By Elisabeth Malkin / New York Times
When Carmen Aristegui, Mexico’s most famous radio personality, was abruptly fired this month, nobody expected her to go quietly. But anger over her dismissal has been rising steadily, and it has turned up the heat in this country’s charged political atmosphere.
Conspiracy theories have abounded since a dispute between Aristegui and her employer, MVS Communications, ended in her departure. She has become an emblem of press freedom under siege, and social media has lighted up with demands for her return to the airwaves.
Even her critics, who point to a lack of reportorial rigor in many of her stories, argue that her dismissal removed one of the few broadcast journalists in Mexico who openly challenge authority. Many journalists contend that Aristegui’s case is part of a broader attempt by the government to check aggressive news coverage.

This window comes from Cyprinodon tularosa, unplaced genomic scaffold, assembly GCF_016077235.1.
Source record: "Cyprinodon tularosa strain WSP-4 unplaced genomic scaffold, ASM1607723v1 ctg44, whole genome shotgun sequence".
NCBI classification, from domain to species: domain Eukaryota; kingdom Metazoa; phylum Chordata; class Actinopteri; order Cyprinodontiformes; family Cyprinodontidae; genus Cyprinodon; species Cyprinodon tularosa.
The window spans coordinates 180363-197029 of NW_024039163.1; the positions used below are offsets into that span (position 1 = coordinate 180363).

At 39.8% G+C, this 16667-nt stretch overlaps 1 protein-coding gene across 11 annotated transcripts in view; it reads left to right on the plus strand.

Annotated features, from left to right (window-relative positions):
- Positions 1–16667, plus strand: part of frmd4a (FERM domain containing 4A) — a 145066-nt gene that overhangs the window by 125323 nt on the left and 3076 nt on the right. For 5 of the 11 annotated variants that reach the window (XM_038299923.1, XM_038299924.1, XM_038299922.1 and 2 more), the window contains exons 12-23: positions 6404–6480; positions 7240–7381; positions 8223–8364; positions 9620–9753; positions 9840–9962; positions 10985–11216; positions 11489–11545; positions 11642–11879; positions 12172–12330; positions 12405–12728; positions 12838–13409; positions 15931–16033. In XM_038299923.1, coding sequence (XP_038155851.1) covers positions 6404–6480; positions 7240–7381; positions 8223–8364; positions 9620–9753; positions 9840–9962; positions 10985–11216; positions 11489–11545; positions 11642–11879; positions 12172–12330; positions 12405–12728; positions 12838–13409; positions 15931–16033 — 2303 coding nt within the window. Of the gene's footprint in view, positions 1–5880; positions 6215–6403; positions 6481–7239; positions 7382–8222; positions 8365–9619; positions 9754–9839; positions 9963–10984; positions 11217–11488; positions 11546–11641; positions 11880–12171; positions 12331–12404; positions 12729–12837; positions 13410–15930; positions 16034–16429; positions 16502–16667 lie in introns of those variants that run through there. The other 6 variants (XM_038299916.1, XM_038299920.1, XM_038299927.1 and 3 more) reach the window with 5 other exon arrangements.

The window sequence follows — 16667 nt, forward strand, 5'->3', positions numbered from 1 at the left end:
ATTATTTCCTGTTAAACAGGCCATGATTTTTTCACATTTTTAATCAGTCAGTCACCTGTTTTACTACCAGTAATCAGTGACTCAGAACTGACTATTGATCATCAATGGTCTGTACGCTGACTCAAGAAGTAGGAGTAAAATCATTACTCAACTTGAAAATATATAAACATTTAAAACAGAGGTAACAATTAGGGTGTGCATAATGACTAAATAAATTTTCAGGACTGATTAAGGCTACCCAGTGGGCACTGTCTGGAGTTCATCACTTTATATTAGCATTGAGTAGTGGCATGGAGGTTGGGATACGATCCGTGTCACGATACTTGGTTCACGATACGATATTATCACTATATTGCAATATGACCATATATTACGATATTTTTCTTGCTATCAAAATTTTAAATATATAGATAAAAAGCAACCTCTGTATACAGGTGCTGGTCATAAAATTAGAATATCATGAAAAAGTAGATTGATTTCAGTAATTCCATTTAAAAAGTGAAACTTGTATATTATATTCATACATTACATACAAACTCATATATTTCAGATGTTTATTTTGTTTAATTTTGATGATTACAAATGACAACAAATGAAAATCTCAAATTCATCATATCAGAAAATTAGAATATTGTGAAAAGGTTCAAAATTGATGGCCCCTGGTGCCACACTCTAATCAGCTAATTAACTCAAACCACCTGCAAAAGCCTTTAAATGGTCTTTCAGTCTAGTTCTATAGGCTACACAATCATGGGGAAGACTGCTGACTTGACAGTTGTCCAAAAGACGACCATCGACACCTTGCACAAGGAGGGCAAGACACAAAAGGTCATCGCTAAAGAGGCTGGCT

“Today we have radio that is less plural than it was two weeks ago,” said Raúl Trejo, a media expert at the National Autonomous University of Mexico. “I have been very critical. But I think her voice is very healthy for Mexican society.”